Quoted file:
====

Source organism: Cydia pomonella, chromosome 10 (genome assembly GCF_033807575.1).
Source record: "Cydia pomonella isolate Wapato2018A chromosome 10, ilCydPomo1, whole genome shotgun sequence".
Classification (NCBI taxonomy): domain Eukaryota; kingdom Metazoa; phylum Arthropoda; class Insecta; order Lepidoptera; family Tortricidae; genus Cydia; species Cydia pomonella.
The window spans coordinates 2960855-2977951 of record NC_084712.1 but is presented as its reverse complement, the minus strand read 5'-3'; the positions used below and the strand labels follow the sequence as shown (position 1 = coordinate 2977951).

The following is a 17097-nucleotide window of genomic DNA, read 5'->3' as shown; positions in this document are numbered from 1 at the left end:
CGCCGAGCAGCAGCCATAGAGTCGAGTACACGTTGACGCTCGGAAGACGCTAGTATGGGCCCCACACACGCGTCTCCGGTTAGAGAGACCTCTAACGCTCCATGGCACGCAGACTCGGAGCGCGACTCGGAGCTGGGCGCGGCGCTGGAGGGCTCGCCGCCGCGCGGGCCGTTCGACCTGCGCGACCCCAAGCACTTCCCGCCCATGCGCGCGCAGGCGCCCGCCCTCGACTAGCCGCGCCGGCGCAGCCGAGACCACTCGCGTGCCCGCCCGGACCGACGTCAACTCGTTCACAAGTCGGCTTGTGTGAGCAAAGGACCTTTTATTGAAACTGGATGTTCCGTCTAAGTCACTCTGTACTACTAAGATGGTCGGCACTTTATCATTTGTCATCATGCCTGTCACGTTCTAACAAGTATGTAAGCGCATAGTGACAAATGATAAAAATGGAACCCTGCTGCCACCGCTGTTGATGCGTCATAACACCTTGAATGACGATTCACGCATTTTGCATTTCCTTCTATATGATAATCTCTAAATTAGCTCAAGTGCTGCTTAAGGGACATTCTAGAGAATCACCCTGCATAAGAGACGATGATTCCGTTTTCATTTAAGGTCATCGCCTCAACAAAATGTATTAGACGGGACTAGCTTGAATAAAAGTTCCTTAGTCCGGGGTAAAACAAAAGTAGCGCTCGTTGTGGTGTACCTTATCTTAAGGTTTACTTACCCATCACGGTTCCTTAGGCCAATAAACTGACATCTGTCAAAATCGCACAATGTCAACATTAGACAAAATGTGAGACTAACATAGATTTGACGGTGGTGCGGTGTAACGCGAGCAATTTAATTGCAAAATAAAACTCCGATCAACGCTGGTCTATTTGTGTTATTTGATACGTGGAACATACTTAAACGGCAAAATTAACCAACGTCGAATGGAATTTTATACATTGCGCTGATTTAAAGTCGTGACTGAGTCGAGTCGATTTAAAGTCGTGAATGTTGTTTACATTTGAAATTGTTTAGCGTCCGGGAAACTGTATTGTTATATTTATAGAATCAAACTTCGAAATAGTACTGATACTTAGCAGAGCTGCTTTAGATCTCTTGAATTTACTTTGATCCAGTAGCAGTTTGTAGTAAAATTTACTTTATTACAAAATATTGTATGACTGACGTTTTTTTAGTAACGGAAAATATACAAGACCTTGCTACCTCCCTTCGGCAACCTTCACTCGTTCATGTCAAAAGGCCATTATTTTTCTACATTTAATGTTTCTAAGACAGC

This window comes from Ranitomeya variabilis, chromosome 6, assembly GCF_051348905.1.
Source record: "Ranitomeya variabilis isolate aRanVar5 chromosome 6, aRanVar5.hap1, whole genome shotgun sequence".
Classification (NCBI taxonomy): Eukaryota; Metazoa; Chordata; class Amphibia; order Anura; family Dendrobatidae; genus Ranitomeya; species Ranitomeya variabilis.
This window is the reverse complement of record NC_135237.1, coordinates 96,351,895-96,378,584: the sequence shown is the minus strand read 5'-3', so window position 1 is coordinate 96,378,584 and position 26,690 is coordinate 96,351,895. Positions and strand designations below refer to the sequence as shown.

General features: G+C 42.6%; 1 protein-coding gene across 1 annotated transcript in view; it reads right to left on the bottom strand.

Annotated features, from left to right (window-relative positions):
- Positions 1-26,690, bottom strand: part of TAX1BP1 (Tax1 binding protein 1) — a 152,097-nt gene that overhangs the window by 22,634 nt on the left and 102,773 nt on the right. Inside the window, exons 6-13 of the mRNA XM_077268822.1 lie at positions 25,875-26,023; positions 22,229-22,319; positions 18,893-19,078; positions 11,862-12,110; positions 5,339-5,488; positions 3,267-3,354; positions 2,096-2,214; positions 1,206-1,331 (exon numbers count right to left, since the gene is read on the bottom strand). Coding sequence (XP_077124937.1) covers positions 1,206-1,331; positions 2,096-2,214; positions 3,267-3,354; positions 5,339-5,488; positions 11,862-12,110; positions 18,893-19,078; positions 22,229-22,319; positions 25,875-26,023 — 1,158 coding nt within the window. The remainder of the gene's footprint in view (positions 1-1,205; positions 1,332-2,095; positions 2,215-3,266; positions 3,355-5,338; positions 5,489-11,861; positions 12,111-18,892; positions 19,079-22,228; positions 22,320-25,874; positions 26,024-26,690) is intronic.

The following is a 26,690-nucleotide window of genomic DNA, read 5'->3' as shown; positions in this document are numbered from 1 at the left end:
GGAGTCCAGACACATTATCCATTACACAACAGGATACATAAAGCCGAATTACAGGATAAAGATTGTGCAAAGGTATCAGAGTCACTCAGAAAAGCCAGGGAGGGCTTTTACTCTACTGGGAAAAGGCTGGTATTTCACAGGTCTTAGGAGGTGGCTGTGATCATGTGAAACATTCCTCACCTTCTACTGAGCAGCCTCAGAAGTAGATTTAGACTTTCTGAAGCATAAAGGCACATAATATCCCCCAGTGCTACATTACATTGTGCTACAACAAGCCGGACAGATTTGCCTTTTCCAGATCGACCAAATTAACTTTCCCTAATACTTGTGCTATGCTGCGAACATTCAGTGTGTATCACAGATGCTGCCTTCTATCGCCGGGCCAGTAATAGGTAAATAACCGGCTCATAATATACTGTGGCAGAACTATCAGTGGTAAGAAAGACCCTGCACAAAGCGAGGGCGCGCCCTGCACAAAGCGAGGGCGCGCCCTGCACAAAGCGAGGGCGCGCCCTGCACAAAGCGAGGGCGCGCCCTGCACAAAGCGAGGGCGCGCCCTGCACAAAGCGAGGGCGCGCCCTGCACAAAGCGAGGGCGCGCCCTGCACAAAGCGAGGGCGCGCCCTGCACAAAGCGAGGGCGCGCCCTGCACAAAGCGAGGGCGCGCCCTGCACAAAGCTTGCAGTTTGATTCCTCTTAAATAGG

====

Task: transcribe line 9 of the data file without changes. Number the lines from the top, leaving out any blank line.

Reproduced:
Classification (NCBI taxonomy): Eukaryota; Metazoa; Chordata; class Amphibia; order Anura; family Dendrobatidae; genus Ranitomeya; species Ranitomeya variabilis.